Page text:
When Do Bunions Require Surgery?

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When Do Bunions Require Surgery?

Bunions can be a real pain. If this common foot deformity prevents you from living your life to the fullest, it may be time to find a solution to relieve your pain. Learn if surgery might be the best option for you.

If you’ve noticed that there’s a lot more friction against your big toe when you’re walking around, it’s possible you’re developing a bunion. Bunions are caused by swelling around the joint of your big toe and can result in tremendous pain when you put pressure on your foot. 

While there are at-home remedies you can try to ease your pain, you may need next-level care. Nathan Hansen, DPM, at Hansen Foot & Ankle, can determine if your bunion needs surgery or if there’s another option that’s right for you.

Where did my bunion come from? 

If you have a bunion, your genes are likely the culprit. 70% of patients with bunions have close family members who have had them. 

Bunions could also develop from wearing shoes that are too tight or from walking in a way that puts abnormal pressure on your toe. If you wear high heels, much of your weight is on the ball of your foot, pushing your big toe sideways and placing extra pressure on your toe joint. Eventually, this could move the regular position of the bone, tendons, and ligaments resulting in the bunion deformity.

Bunions develop over time. It’s possible that you won’t notice any changes until your foot begins to rub against your shoe at the base of your big toe or until your big toe starts to turn inward toward your other toes. 

Is surgery necessary?

If your bunion is new and not very painful, there’s likely no need for surgery yet. Dr. Hansen may offer moderate treatment options to help combat the effects of your bunion.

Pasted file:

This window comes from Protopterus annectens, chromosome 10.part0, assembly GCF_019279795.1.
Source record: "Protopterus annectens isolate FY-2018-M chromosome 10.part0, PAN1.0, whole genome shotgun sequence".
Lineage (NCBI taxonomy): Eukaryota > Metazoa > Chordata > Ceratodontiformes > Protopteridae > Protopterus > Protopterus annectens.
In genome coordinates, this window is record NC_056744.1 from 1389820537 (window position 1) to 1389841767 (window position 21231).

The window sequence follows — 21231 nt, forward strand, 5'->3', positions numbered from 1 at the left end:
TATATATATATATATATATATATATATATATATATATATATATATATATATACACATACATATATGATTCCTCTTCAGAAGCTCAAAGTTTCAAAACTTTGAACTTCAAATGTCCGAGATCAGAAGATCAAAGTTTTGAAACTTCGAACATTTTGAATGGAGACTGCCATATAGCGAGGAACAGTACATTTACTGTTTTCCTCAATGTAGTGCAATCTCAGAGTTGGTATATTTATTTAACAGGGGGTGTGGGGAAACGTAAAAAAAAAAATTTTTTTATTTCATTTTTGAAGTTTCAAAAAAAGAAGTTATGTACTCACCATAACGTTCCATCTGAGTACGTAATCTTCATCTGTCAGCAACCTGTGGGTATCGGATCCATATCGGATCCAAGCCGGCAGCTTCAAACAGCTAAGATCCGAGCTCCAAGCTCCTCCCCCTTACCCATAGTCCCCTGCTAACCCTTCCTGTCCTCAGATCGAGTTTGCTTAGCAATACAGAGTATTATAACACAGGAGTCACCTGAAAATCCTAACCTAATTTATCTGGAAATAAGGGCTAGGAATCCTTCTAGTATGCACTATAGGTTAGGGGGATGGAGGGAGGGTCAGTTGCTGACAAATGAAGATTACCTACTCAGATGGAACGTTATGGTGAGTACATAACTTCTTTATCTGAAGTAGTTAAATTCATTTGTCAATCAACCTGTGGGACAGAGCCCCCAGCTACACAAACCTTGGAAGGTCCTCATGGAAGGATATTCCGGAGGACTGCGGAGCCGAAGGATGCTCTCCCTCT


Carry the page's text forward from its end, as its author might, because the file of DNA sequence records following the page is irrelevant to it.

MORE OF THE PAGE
However, if the bunion has already caused symptoms like a moderate to severe foot deformity where your big toe is leaning toward your other toes, or you’re in quite a bit of pain when you walk, you will probably need surgery.

Exploring treatment options 

If your bunion isn’t causing pain or interfering with your daily life, nonsurgical treatment may stop its progression. 

If you’re in pain from a long day of walking, rotating between heat and ice packs can help relieve it. Over-the-counter or prescription pain medications are also viable options. 

Investing in proper footwear is a must. Your shoes should have a wide area for your toes, so avoid high heels and any other pointy-toed shoes. You also need good arch support, so shoes like flip-flops and flats aren’t recommended.

Another footwear treatment option is custom orthotics. These custom insoles are made in a lab and are specifically designed to correct faulty foot mechanics. They relieve pressure on your big toe and correct your walking gait. You can take these custom orthotics with you to a shoe store. Increasing your shoe size may be necessary to accommodate the orthotics. 

Most of these treatments are effective for those with newly formed or small bunions. Large, painful bunions typically require surgery.

What to expect when surgery is needed

If Dr. Hansen concludes you do, in fact, need surgery, you have options. Some include removing inflamed tissue and part of the bone to straighten the toe. 

A more substantial approach is called a bunionectomy. In this procedure, Dr. Hansen breaks your toe to straighten and reposition it. It also includes loosening and tightening ligaments in your toe once it’s back in place. Dr. Hansen may also need to fuse bones together to make sure your bunion doesn’t make a reappearance. 

Get expert help for your bunions. Call our office at 425-365-0319 or request an appointment online today.